We must define what are the challenges in measuring metrics in logistics to measure growth and areas for improvement.
Every company must define the challenges in measuring metrics in logistics to measure how the business is growing. This practice allows you to see different aspects of your company and helps identify the areas you need to improve. According to a LinkedIn blog published by Entrepreneurship, “Success metrics are crucial for any business, as they help you track your progress, evaluate your performance, and make informed decisions.”
We spoke with experts in our company, and this is what they had to say:
Drew Cherba, Hubtek’s Vice President of Client Development, states that every logistics company tracks the “Big 3” metrics – volume, revenue & gross margin. “These are metrics that are fairly simple to track because we see this information on every load tendered, delivered, and closed every day. Every organization has its own way of setting goals for “the Big 3”, and methods to achieve them. It’s difficult to move the needle on loads, revenue, and margin on a daily and even on a weekly basis, so we have to simultaneously strive to achieve several other initiatives in an effort to grow our volumes and dollars.”
“It can be easy to set initiatives for the organization and naively assume that our teams are buying in and want to follow through on those initiatives that leadership believes will drive the bottom line.
It is challenging to actually measure and track those initiatives to see if they are effective in achieving the company’s goals. Maybe they’re hard to track. Maybe we forget to determine how to track them.”
Drew shared a few keys to accurately measuring and tracking your team:
- Choose initiatives with metrics that can be easily tracked. Don’t over-complicate it!
- Create a cadence of accountability for the team so the tracking is timely and accurate. Meet often and regularly to address the metrics and successes and failures of the team to hit those marks.
- Create a scoreboard that every team member can see and understand. We can’t keep score and track our progress without a scoreboard.
- Try the same initiatives for a set amount of time to determine if they’re the right ones to track. Revisit, in one of your regular accountability sessions, to determine if there are other best-fit metrics that might help you achieve your goals faster.
“Determining which smaller everyday goals to strive for in order to achieve our ‘Big 3’ goals may take some work, some trial and error. Once you do figure out which of those initiatives are driving your business forward, then you can implement it into your daily practice, and you’ll already have a method to track your progress.”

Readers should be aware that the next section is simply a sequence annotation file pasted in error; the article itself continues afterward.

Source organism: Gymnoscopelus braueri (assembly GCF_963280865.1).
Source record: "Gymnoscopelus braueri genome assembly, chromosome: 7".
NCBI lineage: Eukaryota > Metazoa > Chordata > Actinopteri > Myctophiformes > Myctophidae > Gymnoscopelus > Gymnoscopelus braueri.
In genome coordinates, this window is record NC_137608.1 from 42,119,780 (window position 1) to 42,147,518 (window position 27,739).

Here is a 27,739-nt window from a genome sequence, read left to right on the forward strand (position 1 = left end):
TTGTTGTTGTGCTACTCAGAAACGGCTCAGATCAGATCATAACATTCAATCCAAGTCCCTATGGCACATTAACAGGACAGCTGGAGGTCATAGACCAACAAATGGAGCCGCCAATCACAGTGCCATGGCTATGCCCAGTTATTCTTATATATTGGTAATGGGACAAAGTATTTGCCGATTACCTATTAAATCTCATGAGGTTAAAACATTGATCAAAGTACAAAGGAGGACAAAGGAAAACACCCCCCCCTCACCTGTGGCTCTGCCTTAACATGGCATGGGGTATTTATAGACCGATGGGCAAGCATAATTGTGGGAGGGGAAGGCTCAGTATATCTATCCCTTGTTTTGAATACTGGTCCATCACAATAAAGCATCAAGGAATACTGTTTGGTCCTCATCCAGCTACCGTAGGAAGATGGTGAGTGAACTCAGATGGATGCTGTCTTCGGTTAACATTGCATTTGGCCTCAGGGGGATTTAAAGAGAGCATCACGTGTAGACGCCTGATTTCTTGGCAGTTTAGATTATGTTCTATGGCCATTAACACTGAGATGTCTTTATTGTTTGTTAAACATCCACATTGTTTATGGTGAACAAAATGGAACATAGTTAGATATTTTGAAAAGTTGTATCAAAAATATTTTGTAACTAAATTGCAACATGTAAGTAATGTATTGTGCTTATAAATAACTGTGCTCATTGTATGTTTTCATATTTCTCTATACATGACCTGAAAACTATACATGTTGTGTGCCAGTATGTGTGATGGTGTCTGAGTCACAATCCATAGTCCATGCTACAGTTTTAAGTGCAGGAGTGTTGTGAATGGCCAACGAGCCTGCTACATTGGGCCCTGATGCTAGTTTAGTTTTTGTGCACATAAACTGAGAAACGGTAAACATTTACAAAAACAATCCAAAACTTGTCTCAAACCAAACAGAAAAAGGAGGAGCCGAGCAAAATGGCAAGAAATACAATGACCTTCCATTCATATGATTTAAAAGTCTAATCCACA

Joel McGinley, Hubtek’s Managing Director, affirms that there are three main things you really want to look for when you are measuring and establishing metrics for your company:
- How, and what kind of data you are going to collect?
- How you are going to make sense of that data to turn it into useful information, so the reporting aspect.
- The display – how are you going to make that data known to people so that it’s meaningful to them?
“If we look at the first one, the data that you should be collecting falls into two categories, the results-based data and the activity-based data. An example of results-based data is, how many loads did you move this week? How much revenue came off those loads and how much margin was generated off those loads? Collecting the data is really centered around what the capabilities of your TMS are. If your TMS can’t provide the data reporting, you’re going to have to utilize third-party software, something like Tableau or Power BI, in order to extract that data out of the TMS database. Then, the third is, how do you make it meaningful in a way that the company is going to be able to use it? So, that’s typically around creating the dashboard, the quick look, the “at a glance” type of information that’s going to be meaningful to the people that are involved in producing that data.”
“When you’ve established those three things, you can begin to really use metrics in a way that propels your company forward. You can begin to trend those things and track them, and you can begin to set targets and goals and measure your KPIs, your key performance indicators, against the metrics that you’ve established. We have found that anytime a company implements measuring and metric management, its company performance improves. You can improve what you can measure. So, establishing a good data collection and data conversion to information program within your company, that alone can propel your company forward.”
He concluded by saying that It’s very powerful when an organization commits to establishing metrics, measuring metrics, and displaying those metrics for the people that need to see them.
Finally, we heard from Andrew Gulovsen, Hubtek’s CMO. He says that when tracking performance metrics, logistics companies need to focus on those that truly lead to the goals they’re trying to achieve. While many are simply a way to measure the performance of a particular activity, they should always be aligned with the goals and objectives of a company.
“It can be a frustrating effort to see positive metric numbers but still be unable to achieve success. Start at the goal and work backward in building out metrics and KPIs. Whether your goal is around the financial perspective, throughput, or efficiency areas, it’s best to start simply and then look at ways to improve each over a particular time frame, whether daily, weekly, monthly, or quarterly. The metrics should be simple to understand, simple to measure, and aligned to what you’re trying to accomplish.”
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